A Sedum for Shade ~ Sedum ternatum ‘Larinem Park': You Can Grow That!

Once again, I’m joining in on the You Can Grow That! meme started by C.L. Fornari over at Whole Life Gardening.

You Can Grow That! is a celebration of gardens and plants and the joy they bring to our lives. My contribution this month is Sedum ternatum ‘Larinem Park‘…yes, a sedum that actually grows in the shade!

A Woodland Sedum?

Sedum ternatum 'Larinem Park'

Sedum ternatum ‘Larinem Park’

I love groundcover sedums but I can’t don’t grow many in my Connecticut garden since I don’t really have many areas with the hot, dry, lean soil they thrive in. I’ve tried a few in the past, Dragon’s blood sedum and Angelina sedum, but they don’t really seem to flourish.

So I was thrilled to learn about a native groundcover sedum for shade, one that prefers the woodland conditions of my garden – Sedum ternatum ‘Larinem Park’.

Getting to Know Larinem Park sedum

Native to the eastern US, Sedum ternatum can be found growing in full sun to full shade and in moist to dry soil. Talk about adaptable.

Photo courtesy of AB Native Plants

◊ Only about 6″ tall, Larinem Park spreads to about 18″ wide and is covered with tiny white flowers in the spring. It’s a great nectar source for early pollinators, like bees and butterflies.

◊ The fleshy leaves of  this woodland sedum grow in whorls of three around the stems, hence its common name, whorled sedum.

◊ Larinem Park is considered deer and rabbit resistant and is hardy in zones 3 – 9.

◊ Use it as a groundcover around woodland trees and shrubs, as a lawn alternative for shady, dry sites or to edge a path or walkway.

 

Before you rush off to check out the other You Can Grow That! posts, please take a minute to share what your favorite ground cover for shady sites is.

15 thoughts on “A Sedum for Shade ~ Sedum ternatum ‘Larinem Park': You Can Grow That!

  1. Pingback: A Sedum for Shade ~ Sedum ternatum ‘Larinem Park’: You Can Grow That! | Natural Soil Nutrients | Scoop.it

    • Donna, Hopefully you won’t have any issues locating it. I thought I’d stumbled on this wonderful find but now I seem to see Larinem Park everywhere I go!

  2. We seem to be in a sedum kind of mood this august since we have written a post as well about sedum this time on a green roof. Bridget has made me enthousiastic about growing sedum and they are so easy to take clippings off and plant even more. I planted some ordinary sedum myself and was pleasantly surprised by the tiny white flowers.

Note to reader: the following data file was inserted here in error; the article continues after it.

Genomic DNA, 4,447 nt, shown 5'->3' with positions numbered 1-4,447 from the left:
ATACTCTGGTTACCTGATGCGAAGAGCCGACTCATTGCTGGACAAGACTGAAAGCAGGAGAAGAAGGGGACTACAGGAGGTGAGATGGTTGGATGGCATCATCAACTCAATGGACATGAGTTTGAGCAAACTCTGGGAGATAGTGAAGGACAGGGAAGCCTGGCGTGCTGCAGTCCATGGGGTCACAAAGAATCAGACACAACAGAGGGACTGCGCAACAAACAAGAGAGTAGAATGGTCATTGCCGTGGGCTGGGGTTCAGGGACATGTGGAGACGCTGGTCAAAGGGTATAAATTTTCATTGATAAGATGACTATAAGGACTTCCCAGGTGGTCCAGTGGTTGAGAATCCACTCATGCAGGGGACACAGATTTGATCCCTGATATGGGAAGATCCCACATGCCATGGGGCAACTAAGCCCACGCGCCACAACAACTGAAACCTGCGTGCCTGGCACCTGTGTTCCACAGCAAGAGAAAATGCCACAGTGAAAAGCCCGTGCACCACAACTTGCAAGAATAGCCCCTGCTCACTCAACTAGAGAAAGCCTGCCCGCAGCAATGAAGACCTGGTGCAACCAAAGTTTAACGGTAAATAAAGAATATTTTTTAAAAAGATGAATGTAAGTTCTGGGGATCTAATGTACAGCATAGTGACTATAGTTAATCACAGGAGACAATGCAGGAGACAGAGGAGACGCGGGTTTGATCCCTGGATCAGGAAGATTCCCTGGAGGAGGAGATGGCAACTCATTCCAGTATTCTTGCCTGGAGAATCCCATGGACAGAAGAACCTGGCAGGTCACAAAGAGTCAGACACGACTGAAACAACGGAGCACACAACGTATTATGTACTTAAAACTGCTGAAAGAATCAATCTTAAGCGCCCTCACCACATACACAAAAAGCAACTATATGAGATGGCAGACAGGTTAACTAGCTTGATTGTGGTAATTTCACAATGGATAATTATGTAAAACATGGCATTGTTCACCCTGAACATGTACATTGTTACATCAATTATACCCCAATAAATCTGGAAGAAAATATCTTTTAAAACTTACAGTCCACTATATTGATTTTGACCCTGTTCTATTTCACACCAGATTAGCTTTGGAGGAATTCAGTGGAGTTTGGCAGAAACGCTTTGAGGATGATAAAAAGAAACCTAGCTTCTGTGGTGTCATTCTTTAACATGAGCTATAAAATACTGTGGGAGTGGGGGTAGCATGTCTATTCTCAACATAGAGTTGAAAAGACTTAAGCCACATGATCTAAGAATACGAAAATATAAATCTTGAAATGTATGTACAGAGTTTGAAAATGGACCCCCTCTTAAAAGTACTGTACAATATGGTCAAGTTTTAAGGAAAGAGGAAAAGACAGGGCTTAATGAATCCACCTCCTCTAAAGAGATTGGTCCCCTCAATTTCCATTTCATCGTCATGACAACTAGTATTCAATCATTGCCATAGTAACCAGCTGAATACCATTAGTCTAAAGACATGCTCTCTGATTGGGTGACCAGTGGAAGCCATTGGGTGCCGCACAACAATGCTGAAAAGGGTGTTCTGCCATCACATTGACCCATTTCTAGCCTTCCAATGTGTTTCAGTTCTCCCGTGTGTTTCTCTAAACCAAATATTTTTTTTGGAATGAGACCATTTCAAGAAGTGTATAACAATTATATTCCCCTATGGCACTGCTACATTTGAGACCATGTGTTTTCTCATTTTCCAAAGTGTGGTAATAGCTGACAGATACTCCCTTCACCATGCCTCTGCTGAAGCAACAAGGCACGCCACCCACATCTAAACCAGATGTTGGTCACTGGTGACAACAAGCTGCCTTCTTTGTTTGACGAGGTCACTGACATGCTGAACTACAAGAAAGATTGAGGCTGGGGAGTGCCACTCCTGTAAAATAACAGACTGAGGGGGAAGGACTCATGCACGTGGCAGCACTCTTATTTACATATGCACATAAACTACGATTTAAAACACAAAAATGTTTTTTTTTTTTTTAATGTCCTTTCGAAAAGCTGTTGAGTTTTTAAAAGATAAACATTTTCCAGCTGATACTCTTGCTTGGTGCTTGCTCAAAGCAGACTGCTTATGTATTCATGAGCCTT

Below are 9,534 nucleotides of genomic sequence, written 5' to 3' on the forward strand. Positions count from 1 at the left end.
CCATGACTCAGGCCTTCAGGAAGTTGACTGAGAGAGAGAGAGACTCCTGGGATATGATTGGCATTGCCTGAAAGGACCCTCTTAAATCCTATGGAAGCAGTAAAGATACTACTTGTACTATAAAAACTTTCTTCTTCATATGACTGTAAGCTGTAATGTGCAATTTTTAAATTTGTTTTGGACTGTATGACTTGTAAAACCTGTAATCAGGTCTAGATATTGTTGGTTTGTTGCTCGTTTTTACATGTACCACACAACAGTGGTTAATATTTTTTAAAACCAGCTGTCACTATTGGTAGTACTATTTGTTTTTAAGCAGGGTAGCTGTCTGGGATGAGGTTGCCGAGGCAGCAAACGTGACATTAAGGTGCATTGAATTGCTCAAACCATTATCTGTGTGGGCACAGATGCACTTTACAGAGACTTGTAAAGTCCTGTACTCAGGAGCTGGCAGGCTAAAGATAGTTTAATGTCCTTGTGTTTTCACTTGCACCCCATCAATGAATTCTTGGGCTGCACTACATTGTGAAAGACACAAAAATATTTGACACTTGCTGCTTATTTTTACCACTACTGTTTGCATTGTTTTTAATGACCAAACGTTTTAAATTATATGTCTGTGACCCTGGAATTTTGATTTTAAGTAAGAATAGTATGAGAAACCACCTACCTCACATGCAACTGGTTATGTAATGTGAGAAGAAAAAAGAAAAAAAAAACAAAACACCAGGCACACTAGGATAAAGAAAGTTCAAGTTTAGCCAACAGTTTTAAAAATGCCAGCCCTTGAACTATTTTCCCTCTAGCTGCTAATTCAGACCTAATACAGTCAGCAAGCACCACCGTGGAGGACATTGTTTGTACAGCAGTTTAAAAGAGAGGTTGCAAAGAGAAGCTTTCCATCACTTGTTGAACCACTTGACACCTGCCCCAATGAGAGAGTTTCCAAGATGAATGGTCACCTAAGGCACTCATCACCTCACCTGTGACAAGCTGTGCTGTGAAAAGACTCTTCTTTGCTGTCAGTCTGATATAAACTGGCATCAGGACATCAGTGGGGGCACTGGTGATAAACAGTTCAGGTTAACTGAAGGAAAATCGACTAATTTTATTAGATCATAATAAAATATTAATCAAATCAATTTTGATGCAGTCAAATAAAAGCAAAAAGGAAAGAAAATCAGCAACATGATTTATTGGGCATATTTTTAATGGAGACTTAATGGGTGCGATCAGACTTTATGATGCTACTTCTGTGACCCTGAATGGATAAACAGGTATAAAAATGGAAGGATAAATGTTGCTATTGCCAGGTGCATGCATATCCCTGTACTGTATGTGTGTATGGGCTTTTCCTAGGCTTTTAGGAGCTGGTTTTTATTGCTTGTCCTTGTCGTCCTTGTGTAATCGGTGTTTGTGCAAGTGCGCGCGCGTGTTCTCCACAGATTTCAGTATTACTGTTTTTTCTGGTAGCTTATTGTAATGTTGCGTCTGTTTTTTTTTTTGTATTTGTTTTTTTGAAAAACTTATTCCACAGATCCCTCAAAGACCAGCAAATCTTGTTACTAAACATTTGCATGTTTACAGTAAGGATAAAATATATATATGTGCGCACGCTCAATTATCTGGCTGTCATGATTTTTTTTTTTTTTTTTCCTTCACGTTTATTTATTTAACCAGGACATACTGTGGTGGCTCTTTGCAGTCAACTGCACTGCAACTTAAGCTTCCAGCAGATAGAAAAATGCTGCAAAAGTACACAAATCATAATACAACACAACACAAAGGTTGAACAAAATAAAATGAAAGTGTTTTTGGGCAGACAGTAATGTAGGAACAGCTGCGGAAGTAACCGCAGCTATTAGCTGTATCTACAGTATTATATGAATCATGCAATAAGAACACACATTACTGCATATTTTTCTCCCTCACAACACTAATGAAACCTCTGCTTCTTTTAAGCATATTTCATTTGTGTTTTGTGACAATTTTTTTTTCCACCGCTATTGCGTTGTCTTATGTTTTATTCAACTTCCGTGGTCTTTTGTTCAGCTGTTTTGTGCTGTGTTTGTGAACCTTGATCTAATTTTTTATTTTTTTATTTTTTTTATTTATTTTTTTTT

• Laila, You’re so right..sedums are probably one of the easiest plants I know of to take clippings from. I had some leftover sedum ‘scraps’ from a sedum tile I had purchased and I jus grabbed them and threw them in a container. They’ve rooted in and look amazing already!

  3. This really is a great plant. I tend to forget it’s there, and then all of the sudden, it stops me in my tracks with either the lovely patch of foliage, or the delicate blooms. It’s also one of the best groundcovers for under maple trees. I planted it under all my Japanese maples. It can handle the shade, and the dry, lean soil maples tend to create underneath them. Great choice to highlight!

  4. I don’t have a favorite ground cover for shade but I might try to find a spot for this sedum … they are such easy to grow plants and, as you know, deer don’t browse the low-growing types.

  5. Pingback: Garden Bloggers You Can Grow That Day – August 4 « Whole Life Gardening

    • Ahh,yes, that’s not too surprising! Here in CT it’s the exact opposite. Most sedums, especially the low-growing ground cover types need full sun and dry soil. Finding one that grows and flowers in shade is something to get excited about!

  6. My favorite groundcovers for shade include Epimedium sp., Asarum canadense, Asarum europaeum, ferns, … I guess I have a lot of favs. Thanks for this one!

  7. For a ground cover, I just planted some Japanese spurge in an isolated, shady spot, off to one side of my patio, here in Lincoln, Nebraska. This is a shady, very dry spot, but it is protected from the wind. We have been in a drought for the past year, but I will water it in and then less so later on and see how it does.

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